Children look to their parents for everything and see them as role models. Bearing this in mind, we have to set good examples at all times whether in speech or in action, for they often imitate what they see and repeat what they hear. Parents should endow them with an extensive range of good books; help them read and make them understand. Motivating them, to ask questions based on their storybooks and textbooks, to heighten their confidence in their communication and comprehensive skills.Being a bystander in the initial perplexity of the’ dye or die’ hullabaloo, my youngest, (whenever he sees a packet of Henna in my hand) very solemnly pronounces, “Mummy’s old and she is going to die’.

He’s four now and has just entered kindergarten. Thus, I’ll encourage him to learn new skills in his class. Perhaps I’ll wait for another year to go by, to undo the tangle and teach him, the difference between ‘dye’ and ‘die’!!! And then, probably in a few more years, when he really comprehends the whole situation...wouldn’t I be relieved to hear him say “Mummy’s grey, so she’s going to dye...”!!!
Incidentally, my hair ‘dye-ing’ - scheduled a few hours from now - is going to be simply enchanting, for my snoopy ‘foursome’, who are in eternal anticipation to know how those silver streaks disappear every time I touch the hair with my magical wand (the old toothbrush of course!!!)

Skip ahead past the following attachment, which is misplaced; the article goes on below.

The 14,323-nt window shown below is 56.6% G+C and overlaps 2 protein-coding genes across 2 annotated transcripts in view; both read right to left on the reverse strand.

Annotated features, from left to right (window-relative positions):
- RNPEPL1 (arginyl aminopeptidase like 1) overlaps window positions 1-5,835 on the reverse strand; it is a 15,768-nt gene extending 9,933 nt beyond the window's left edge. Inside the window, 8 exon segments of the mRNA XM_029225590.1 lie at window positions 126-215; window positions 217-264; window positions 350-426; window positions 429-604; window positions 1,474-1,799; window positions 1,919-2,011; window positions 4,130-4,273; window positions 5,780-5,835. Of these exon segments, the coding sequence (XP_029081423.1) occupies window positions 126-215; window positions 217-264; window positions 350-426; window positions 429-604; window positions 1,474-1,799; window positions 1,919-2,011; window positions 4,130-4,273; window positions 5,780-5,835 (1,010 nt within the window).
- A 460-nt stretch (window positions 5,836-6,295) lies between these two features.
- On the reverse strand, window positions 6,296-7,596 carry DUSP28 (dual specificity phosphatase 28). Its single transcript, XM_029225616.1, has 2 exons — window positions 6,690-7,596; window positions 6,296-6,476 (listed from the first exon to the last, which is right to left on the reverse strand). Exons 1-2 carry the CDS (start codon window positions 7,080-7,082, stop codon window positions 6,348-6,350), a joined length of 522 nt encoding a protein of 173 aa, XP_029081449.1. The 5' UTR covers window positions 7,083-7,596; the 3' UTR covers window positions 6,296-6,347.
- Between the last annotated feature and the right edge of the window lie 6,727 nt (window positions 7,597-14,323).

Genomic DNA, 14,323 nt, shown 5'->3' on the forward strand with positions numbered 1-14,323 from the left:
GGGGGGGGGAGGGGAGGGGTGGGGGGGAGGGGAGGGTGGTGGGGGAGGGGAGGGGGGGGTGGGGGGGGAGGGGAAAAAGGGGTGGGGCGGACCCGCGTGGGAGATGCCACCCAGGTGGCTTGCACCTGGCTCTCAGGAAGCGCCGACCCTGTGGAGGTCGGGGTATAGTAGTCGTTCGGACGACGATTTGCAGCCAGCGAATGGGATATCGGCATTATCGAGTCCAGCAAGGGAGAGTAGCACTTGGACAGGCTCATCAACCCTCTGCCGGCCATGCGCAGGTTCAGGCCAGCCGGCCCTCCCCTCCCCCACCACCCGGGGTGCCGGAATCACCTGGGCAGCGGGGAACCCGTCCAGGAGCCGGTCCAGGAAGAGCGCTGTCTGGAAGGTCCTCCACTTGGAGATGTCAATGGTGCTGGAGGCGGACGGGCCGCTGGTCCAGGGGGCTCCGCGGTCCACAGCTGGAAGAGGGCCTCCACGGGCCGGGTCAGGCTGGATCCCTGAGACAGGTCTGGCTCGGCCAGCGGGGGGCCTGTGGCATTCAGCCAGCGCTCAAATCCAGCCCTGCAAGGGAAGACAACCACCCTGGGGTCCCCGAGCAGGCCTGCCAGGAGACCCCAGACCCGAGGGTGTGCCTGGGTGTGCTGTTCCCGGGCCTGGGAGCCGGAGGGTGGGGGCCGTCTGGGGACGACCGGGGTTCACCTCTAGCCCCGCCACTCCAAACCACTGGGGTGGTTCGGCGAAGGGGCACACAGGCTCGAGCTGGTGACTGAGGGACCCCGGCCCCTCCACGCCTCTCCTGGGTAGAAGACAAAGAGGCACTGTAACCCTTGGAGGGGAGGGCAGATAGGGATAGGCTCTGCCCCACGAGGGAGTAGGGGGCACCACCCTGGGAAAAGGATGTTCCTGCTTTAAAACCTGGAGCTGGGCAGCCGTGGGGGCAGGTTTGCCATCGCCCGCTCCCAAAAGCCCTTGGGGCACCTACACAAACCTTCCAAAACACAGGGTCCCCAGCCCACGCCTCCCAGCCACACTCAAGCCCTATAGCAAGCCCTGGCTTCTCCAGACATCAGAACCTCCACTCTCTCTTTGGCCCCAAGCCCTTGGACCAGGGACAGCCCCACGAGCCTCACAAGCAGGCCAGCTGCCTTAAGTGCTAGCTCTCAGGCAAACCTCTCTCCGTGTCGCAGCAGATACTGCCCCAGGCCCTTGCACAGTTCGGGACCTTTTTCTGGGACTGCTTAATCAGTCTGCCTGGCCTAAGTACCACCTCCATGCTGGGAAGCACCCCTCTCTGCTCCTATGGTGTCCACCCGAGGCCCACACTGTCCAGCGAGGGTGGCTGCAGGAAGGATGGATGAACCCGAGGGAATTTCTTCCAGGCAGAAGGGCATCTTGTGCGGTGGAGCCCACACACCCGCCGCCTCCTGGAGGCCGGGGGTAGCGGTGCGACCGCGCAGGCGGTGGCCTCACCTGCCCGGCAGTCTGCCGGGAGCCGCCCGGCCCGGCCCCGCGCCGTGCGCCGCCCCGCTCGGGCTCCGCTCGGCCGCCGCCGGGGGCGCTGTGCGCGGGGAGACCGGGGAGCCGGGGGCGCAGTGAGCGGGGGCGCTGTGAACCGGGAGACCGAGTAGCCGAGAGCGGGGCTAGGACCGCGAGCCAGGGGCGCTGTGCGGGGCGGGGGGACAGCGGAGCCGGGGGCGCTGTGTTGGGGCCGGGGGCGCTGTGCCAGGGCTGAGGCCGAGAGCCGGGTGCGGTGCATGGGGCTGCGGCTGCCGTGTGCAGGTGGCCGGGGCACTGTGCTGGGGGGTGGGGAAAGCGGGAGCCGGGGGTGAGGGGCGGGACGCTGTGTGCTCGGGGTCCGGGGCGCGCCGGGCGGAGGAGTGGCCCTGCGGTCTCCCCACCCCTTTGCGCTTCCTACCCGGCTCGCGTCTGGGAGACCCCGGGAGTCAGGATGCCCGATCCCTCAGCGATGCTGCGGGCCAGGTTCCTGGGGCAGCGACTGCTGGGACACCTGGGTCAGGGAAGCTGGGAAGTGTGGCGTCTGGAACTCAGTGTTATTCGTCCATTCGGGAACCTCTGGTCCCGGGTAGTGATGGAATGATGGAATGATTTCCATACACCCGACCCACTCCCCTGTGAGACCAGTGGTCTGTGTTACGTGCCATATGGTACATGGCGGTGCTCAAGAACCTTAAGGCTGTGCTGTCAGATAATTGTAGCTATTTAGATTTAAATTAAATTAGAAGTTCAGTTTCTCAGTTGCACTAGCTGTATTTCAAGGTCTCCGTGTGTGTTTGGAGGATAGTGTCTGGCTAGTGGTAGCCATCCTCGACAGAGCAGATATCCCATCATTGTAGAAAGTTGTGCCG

As a consequence, it will be demonstrated with out much ado, to the delight of my enthusiastic audience.

Click here to view my newspaper article

8 comments:

  1. I tell my son it's colour to make me look younger...and live longer :)....
    He believes me on the former but is sceptical on the second.. (he was 7 then..)..

    BM

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  2. 我只知道,假如我去愛人生,那人生一定也會回愛我 ..................................................

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  3. Aynzan, I took the liberty of running the Chinese characters above through the Babelfish translator, and here is what it said:

    'I only knew, if I love the life, that life will certainly also return loves me.'

    For what it's worth.

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  4. Thanks for the translation Fredd..I'm sure someone has posted this here by mistake...

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  5. I dunno, Aynzan. Chinese folks have access to the Internet and have Babelfish as well, they may have run your piece through the translator and taken away something slightly different, perhaps focusing on the lessons of life, for example.

    You can see that the translator is not exactly C-3PO (or See Threepio). I'm not sure I would dismiss this comment as a mistaken post, but you might be right.

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  6. Thanks again..I better leave it at that..

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    ReplyDelete